Coming off a very low base, Tasmania’s two largest cities are growing, slowly but surely, into real investment hot spots.
Tasmania’s capital city property market is gradually building up momentum. Residex’s June quarter figures show a 1.35% increase in the median house price and in July, the median house price grew by 2.3%.
And on the other end of the island, Launceston boasts eight of the 10 best-performing suburbs in Tasmania in terms of three-monthly house price growth.
Rob Zubin, managing director of buyers agency My Property Hunter, says the key to Tasmania’s cities is measured, long-term growth. “This has happened for the last five or six years – slow and steady,” he says. “No sharp falls, no sharp rises, just a steady rise.”
In recent months, Zubin says there has been a reduction of product available on the market with no corresponding slowdown in demand. “That has helped property to achieve growth,” he adds.The good news for investors, it seems, is that demand from renters is just as strong.
“There is an undersupply,” Zubin says. “The government, in its endeavour to supply public housing, is now hundreds of houses behind. That’s forcing rents to go up. Vacancy is still around 2% in both cities.”
Inner-city units in Hobart are in particularly short supply. A good three-bedroom apartment in the city with two bathrooms and a lock-up garage can fetch over $500,000.
“That’s what those types of properties are commanding,” says Zubin. “You’re virtually two minutes’ walk to the Hobart GPO – close to the hospital, close to services. Professionals are paying that for inner-city quality apartments.”
Property yields increase dramatically the further you move out of the CBD. “Hobart is not too dissimilar to the major [mainland] cities in its ability to achieve rent,” notes Zubin. “In the city, you might get 3.5%-4% return. Ten minutes out from the CBD, you’re closer to 5.5% return. Fifteen minutes out you could be pushing 6%.”
Analysts are less enthused about country Tasmania where, according to Residex, house prices are continuing to fall. “Regional areas are often stimulated by one or two industries, so if one of those industries closes, it has a significant effect,” says Zubin. The flow-on factor can be significant: when there is an impact on western mining towns like Rosebery and Queenstown, north-western ports like Burnie and Devonport, through which the minerals are exported, are hit hard as well.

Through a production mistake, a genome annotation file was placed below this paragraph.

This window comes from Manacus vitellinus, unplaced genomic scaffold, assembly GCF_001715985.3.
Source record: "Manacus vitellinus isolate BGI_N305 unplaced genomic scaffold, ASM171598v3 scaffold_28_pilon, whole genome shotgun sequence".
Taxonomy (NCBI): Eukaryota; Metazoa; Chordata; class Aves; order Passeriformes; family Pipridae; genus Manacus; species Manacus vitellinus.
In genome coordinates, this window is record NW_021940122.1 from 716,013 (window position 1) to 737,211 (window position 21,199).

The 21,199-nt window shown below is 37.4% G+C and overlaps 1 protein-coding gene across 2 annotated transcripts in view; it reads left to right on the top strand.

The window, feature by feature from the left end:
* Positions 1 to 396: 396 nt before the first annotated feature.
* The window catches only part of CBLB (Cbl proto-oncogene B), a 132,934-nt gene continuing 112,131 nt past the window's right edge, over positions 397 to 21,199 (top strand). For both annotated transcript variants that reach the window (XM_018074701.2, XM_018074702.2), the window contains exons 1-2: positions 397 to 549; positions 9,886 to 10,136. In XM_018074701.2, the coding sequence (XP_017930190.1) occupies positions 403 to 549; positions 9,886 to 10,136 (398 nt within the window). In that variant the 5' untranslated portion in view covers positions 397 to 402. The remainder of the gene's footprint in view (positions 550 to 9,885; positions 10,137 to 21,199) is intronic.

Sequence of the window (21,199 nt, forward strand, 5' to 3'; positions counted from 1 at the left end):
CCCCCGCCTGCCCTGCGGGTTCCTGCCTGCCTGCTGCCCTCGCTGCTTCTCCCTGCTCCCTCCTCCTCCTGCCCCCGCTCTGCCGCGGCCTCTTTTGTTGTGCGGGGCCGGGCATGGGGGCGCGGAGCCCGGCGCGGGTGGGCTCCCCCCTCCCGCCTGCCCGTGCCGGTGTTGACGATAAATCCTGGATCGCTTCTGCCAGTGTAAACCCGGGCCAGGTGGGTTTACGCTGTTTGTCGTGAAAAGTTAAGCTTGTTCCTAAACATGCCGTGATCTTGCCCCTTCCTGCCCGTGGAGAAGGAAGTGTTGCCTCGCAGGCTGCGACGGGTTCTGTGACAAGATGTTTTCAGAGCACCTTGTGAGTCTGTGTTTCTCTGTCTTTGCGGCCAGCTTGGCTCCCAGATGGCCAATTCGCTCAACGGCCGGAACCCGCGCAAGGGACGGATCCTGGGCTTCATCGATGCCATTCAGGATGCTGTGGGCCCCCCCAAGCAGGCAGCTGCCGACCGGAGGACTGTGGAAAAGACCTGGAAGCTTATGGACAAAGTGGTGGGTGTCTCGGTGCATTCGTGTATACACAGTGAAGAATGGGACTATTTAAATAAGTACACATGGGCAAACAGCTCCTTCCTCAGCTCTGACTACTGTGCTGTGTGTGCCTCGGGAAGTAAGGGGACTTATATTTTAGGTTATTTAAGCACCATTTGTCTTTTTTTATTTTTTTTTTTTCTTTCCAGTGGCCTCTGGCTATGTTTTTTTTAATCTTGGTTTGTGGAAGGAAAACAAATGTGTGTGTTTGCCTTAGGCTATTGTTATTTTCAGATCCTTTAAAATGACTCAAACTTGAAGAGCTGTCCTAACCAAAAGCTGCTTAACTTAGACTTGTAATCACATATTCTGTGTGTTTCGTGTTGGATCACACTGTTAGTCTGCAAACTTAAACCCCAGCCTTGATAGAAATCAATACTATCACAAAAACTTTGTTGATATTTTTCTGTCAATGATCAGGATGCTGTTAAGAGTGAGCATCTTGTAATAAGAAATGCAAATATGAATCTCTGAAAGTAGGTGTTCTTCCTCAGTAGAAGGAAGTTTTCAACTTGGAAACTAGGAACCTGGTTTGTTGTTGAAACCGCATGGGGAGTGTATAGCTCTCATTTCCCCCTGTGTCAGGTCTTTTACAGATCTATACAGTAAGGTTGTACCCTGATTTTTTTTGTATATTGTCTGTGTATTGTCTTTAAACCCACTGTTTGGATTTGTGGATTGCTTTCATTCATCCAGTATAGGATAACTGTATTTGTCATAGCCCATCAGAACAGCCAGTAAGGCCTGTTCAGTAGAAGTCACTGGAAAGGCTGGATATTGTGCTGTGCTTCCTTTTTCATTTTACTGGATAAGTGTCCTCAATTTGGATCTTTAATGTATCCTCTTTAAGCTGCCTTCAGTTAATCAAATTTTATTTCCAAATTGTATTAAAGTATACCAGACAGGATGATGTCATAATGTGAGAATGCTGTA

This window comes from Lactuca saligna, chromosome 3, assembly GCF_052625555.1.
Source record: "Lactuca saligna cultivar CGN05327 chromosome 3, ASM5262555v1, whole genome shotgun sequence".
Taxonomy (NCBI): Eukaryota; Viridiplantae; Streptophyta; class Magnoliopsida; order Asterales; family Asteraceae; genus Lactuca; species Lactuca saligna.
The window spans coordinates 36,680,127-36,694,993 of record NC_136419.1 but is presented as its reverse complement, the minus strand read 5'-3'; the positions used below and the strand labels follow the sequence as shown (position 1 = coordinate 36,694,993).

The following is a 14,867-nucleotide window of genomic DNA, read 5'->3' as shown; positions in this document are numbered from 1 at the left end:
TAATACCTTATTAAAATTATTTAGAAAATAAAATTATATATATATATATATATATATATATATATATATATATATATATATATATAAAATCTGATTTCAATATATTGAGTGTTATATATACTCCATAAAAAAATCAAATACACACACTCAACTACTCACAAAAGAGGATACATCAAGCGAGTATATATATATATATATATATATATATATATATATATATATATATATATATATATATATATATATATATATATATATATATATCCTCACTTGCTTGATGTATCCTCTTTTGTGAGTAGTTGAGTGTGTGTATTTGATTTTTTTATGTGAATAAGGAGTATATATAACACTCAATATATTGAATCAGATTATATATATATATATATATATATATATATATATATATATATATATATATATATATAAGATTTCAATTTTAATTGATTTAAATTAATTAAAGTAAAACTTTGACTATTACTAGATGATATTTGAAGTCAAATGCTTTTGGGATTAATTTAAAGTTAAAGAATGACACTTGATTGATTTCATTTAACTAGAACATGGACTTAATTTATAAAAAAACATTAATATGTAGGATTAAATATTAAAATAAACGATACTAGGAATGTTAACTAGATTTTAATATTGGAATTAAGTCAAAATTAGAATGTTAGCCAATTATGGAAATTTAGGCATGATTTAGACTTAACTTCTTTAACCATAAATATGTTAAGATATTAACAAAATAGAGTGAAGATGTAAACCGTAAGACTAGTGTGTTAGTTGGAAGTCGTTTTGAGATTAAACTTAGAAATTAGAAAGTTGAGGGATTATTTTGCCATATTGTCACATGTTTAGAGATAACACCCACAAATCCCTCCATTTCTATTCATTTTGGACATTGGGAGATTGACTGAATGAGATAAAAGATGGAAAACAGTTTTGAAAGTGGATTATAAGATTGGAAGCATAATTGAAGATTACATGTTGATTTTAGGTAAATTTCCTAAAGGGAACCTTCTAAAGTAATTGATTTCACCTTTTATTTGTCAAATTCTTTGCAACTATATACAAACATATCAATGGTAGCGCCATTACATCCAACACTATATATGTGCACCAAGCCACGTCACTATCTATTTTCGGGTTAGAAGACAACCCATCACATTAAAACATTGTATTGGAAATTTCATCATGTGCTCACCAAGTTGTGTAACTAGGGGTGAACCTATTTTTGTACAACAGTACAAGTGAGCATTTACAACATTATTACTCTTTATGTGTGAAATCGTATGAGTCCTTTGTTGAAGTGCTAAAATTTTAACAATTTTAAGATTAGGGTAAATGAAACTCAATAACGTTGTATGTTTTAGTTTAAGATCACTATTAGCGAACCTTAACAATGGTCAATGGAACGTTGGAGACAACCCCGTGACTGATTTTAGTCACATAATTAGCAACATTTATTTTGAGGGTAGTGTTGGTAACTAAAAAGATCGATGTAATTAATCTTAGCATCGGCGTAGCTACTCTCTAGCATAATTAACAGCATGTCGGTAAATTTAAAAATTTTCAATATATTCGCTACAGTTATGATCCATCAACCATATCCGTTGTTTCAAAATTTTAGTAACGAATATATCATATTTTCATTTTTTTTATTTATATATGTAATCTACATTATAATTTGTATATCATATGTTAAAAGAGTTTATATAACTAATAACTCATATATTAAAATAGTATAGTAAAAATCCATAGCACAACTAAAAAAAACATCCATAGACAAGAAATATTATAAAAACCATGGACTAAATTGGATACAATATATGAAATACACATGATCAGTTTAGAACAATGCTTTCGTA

Picturesque coastal towns up and down both coasts are being kept afloat by a steady influx of mainland retirees. “People buy there not because of growth, but because of lifestyle and the opportunity to be close to the water, as well as the openness and the freedom that comes with having a well-priced property they couldn’t afford if they were on the mainland,” Zubin says.
Pick of the suburbs
Back in the cities, there is a hum of positivity as major infrastructure projects get off the ground and affluent singles, couples and families scramble to get a toehold in major new developments.
Zubin predicts an average growth of 8-9% pa over the next five years for a number of suburbs, including North Hobart, Primrose Sands and Rokeby near the capital, and Invermay, East Launceston, South Launceston and Newstead in the north.
On Hobart’s Eastern Shore, Rokeby is undergoing a steady process of gentrification as government housing is sold off and families move in. “Properties that were being sold in Rokeby three years ago for $130,000 can’t be bought for $230,000 now.” They’re still a bargain – and that’s with water views. Just over five minutes away, in prestigious Bellerive, water views will cost you upwards of $1m.
Brighton and Kingston, commuter hubs to the north and south of Hobart respectively, are being transformed into little cities. In Brighton, the old army barracks is being developed into one of Tasmania’s largest home estates. There is a major upgrade of the Brighton transport hub underway as well as a facelift for the civic centre.
In Kingston, schools, medical centres and aged care facilities have been redeveloped, and cycling and walking infrastructure put in place and a multimillion-dollar sporting complex just completed. “For investors, there are opportunities here that they just cannot afford on the mainland,” says Zubin. “That has helped the Tasmanian market remain quite buoyant.”
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